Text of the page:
25 SUMMARY OF THE INVENTION
A polymer nano-string composition including a poly (alkenylbenzene) core and a surface layer of poly(conjugated diene) is provided. The nano-strings have a mean
30 average diameter of less than about 100 nm and a length of between about 1 and 1000 (jm, the length being greater than the diameter. Preferably, the nano-strings have a length of at least about 10 urn.
A polymer nano-string including polyalkylene is pro
35 vided. According to the embodiment, these nano-strings include a poly(alkenylbenzene) core and a polyalkylene surface layer including at least one alkylene monomer unit. The nano-strings have a mean average diameter less than about 100 nm and a length between about 1 and 1000 urn.
40 A process for forming polymer nano-strings is also provided. The process includes polymerizing alkenylbenzene monomer and conjugated diene monomer in a hydrocarbon solvent to form a block copolymer. After formation of the block copolymer, a polymerization mixture including worm
45 like micelles of the block copolymer is formed by adjusting the concentration of the polymerization mixture until the solid content is between about 0.01 to 10% or between about 18 to 60%. At least one crosslinking agent is then added to the polymerization mixture to form crosslinked, polymer
50 nano-strings having a rope-like structure and including an alkenylbenzene core and a conjugated diene surface from the micelles. The poly(conjugated diene) layer is optionally hydrogenated to form nano-strings containing a poly(alkenylbenzene) core and a polycrystalline outer layer.
55 A rubber compound composition containing the inventive nano-strings is provided. Such compound shows its relatively high hysterisis, good tensile strength, strong resistance to creep, and high temperature resistance. A process of making the rubber compound is similarly provided. Herein throughout, unless specifically stated otherwise:
i. "vinyl-substituted aromatic hydrocarbon" and "alkenylbenzene" are used interchangeably; and
ii. "rubber" refers to rubber compounds, including natural 65 rubber, and synthetic elastomers including styrene-buta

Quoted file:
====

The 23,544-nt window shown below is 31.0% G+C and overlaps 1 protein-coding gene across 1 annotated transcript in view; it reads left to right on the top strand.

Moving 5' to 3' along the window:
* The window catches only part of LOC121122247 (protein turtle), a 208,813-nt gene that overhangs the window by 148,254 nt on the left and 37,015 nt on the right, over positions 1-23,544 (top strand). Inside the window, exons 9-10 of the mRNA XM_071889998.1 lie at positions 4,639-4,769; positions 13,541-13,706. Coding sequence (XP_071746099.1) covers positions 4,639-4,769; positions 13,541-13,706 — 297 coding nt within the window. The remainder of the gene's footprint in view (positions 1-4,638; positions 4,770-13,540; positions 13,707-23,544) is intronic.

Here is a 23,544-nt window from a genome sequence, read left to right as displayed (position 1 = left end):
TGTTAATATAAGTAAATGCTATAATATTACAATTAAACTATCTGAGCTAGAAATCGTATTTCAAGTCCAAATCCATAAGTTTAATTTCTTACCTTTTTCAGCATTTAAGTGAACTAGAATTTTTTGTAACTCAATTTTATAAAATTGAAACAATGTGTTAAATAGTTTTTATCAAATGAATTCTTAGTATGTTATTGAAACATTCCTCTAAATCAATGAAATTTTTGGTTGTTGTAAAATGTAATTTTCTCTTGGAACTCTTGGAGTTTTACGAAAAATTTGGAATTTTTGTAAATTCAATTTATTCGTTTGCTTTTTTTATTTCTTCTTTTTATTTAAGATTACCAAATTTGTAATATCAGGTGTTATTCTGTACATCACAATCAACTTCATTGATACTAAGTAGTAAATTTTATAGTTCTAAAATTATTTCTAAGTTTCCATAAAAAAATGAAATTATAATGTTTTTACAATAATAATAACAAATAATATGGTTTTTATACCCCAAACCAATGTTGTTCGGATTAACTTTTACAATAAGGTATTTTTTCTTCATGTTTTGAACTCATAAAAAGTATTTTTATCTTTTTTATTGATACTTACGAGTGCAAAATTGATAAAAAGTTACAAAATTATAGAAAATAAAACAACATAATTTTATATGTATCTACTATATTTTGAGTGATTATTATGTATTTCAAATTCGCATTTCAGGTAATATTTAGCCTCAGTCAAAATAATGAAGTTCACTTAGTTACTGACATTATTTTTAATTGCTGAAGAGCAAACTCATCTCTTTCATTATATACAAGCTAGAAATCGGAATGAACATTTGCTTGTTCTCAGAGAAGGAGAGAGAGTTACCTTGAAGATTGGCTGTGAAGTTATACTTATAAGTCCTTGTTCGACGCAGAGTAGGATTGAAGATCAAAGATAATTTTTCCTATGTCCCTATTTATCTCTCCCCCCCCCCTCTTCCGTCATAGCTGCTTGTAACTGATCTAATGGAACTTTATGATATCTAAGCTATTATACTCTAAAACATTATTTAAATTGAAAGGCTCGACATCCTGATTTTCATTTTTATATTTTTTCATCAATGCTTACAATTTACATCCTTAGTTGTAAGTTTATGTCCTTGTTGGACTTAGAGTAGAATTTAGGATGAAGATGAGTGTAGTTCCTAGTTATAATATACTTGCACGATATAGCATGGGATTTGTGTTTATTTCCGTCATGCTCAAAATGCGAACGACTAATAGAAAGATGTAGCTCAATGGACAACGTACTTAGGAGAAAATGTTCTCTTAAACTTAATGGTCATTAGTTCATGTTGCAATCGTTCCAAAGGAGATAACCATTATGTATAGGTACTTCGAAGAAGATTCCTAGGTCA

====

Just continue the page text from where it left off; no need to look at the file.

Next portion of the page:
diene rubber, ethylene propylene rubber, etc, which are known in the art.
BRIEF DESCRIPTION OF THE DRAWINGS
FIG. 1 is a schematic illustration of the design structure of a nano-string and a cross-section view thereof, according to the present invention. 5
FIG. 2 is an atomic force microscopy photograph of polymer nano-strings, on a mica-surface, produced according to the present invention.
FIG. 3 is a transmission electron microspcopy photograph of a single polymer nano-string produced according to the present invention.
FIG. 4 is a transmission electron microscopy photograph of multiple tangled nano-strings produced according to the present invention.
DETAILED DESCRIPTION OF THE
General Nano-Particle Process of Formation 20
This application incorporates by reference U.S. Pat. No. 6,437,050, U.S. Ser. No. 10/038,748 (filed Dec. 31, 2001) and Ser. No. 10/223,393 (filed Aug. 19, 2002).
One exemplary polymer nano-string of the present invention is formed from diblock copolymer chains having a 25 poly(conjugated diene) block and a poly(alkenylbenzene) block. The poly(alkenylbenzene) blocks may be crosslinked to form the desired nano-strings. The nano-strings have diameters—expressed as a mean average diameter—that are preferably less than about 100 nm, more preferably less than about 75 nm, and most preferably less than about 50 nm. The nano-strings have a rope-like shape, with a length of between about 1 and 1000 urn, more preferably between about 2 and 100 urn. The nano-strings preferably retain their discrete nature with little or no polymerization between strings. The nano-particles preferably are substantially monodisperse and uniform in shape.
The nano-stings preferably have a high glass-transition temperature (Tg), contributing to the improved reinforce- 4Q ment capabilities. Preferably, the Tg is between about 50 and 220° C, more preferably between about 90 and 200° C.
The nano-strings are preferably formed by dispersion polymerization, although emulsion polymerization is also contemplated. Hydrocarbons are preferably used as the 45 dispersion solvent. Suitable solvents include aliphatic hydrocarbons, such as pentane, hexane, heptane, octane, nonane, decane, and the like, as well as alicyclic hydrocarbons, such as cyclohexane, methyl cyclopentane, cyclooctane, cyclopentane, cycloheptane, cyclononane, cyclode- 50 cane, and the like. These hydrocarbons may be used individually or in combination. However, as more fully described herein below, selection of a solvent in which one polymer forming the nano-particles is more soluble than another polymer forming the nano-particles is beneficial to 55 micelle formation.